He embodied the hubris that so marked the last turning of the centuries, when America believed it could do whatever it wanted, wherever it wanted, and could override even nature. I saw in his story something bigger that resonated with today-the inevitable clash between technological certitude and nature, the last great uncontrollable force. There was something appealing about his confidence and about the confidence of the time. People seemed to know who they were and where they were going, and they saw only a great, bright century ahead. I also felt a kinship with Isaac. He, like me, was a father of three daughters. I came to his story as a parent, wondering how he and so many other mothers and fathers in Galveston felt as the wind and sea rose and made death seem inevitable.

How does the lagacy of the storm continue to affect the culture of Galveston today?

Maybe I'm imagining it, but I sense a deep seam of sorrow in Galveston for the way things have turned out. It was such a glittering little city in 1900, with the promise of becoming another San Francisco or New Orleans. Now the city's most treasured landmarks are those that existed before the storm. The city has gone from one that looked forward to one that sees its happiest times in the past. But the storm did compel the city to build a seawall, and it showed meteorologists for the first time that a hurricane's greatest threat to land comes from the storm surge it raises in the sea. What it should have taught is that nothing is certain, not ever.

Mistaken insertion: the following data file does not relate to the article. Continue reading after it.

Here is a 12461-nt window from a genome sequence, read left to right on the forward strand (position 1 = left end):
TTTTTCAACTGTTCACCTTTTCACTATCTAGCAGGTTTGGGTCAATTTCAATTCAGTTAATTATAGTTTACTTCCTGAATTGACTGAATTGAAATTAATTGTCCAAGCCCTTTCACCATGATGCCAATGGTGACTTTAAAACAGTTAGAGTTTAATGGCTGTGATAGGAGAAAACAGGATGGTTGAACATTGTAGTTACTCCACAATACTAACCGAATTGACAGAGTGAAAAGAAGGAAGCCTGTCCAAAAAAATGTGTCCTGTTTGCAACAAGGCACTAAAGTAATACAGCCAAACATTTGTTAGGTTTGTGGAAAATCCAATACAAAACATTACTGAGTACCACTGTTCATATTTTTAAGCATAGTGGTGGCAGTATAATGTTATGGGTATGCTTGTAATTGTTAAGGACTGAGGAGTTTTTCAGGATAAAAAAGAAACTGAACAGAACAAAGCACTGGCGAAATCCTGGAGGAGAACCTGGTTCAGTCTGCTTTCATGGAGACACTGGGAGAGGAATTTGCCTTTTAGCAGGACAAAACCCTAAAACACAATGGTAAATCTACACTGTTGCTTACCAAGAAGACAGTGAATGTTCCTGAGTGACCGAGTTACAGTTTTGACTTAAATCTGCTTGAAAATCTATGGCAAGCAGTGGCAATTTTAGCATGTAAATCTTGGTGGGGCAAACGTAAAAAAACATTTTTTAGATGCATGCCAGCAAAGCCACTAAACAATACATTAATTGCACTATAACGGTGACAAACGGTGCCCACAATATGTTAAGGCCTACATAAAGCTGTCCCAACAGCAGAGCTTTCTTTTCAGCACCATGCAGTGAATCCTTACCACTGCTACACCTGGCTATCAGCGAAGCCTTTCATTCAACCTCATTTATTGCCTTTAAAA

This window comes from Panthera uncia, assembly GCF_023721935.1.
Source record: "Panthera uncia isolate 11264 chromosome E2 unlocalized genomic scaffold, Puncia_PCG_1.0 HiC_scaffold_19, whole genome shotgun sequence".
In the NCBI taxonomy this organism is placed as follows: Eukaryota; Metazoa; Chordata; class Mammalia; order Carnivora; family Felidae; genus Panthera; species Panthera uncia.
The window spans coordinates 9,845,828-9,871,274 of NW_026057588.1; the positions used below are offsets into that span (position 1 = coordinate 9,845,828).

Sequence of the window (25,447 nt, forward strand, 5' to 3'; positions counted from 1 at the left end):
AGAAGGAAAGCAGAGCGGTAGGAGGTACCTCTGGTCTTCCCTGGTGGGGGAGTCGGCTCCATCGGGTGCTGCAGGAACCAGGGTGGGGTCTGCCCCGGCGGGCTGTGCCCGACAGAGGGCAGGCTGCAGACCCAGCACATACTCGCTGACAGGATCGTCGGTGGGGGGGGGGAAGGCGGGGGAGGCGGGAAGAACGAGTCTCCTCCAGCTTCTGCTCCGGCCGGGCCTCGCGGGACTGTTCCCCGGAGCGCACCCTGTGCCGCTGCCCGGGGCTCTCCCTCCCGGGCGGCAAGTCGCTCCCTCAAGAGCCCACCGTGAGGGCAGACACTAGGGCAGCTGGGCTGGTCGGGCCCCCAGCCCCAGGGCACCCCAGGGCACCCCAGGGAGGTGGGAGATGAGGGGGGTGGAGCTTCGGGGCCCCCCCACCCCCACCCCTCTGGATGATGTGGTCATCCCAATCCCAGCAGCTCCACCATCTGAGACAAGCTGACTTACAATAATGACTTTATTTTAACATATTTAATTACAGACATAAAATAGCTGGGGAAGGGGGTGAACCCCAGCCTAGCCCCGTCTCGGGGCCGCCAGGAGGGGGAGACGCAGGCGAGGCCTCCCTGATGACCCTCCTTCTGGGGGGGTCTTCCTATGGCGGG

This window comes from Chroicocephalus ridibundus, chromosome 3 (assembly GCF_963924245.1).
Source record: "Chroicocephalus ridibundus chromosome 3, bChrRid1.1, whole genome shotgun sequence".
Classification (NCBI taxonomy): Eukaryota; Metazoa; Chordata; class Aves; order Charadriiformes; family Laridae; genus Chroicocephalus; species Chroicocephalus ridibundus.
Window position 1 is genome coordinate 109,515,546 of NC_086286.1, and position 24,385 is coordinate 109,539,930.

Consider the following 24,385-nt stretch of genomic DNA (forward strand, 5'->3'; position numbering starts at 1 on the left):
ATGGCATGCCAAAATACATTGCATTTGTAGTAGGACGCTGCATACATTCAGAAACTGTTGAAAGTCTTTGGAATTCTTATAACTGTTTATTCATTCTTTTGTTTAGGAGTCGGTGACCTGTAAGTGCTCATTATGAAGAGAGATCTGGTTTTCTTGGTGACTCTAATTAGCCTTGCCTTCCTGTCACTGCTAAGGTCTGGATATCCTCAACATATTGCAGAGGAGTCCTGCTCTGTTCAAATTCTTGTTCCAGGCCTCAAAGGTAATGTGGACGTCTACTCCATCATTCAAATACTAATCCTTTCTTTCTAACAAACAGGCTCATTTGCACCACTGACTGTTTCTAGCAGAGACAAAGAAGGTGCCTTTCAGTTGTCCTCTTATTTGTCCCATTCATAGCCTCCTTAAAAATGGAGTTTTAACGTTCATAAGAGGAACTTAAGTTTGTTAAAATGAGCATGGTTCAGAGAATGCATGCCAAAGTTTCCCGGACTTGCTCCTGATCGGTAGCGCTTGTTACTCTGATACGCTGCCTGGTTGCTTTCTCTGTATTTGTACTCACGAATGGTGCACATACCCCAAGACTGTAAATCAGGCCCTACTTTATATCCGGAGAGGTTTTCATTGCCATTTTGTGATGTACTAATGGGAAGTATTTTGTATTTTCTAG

What has Galveston done to prepare itself for another hurricane?

After the storm, it built a seawall, but meteorologists fear the wall may have made Galveston complacent. Most of the city's new housing is rising on land beyond the wall's protection, adjacent to little signs marking an evacuation route. I was fascinated to learn that despite satellites and hurricane-hunting aircraft and computer models, no hurricane expert thinks the days of monstrously deadly hurricanes have passed forever. Like seismologists, they believe a Big One is long overdue, and they rank Galveston as one of the most likely targets. They envision a great storm that does something unexpected -- accelerates suddenly, veers, or undergoes the kind of explosive deepening that marked the hurricane of 1900 -- and catches the city's 60,000 residents before they have a chance to evacuate or, perhaps worse, in midevacuation. Technology has produced the illusion that it has so defanged hurricanes that they'll never surprise us again. But no one who has spent any time studying hurricanes would agree.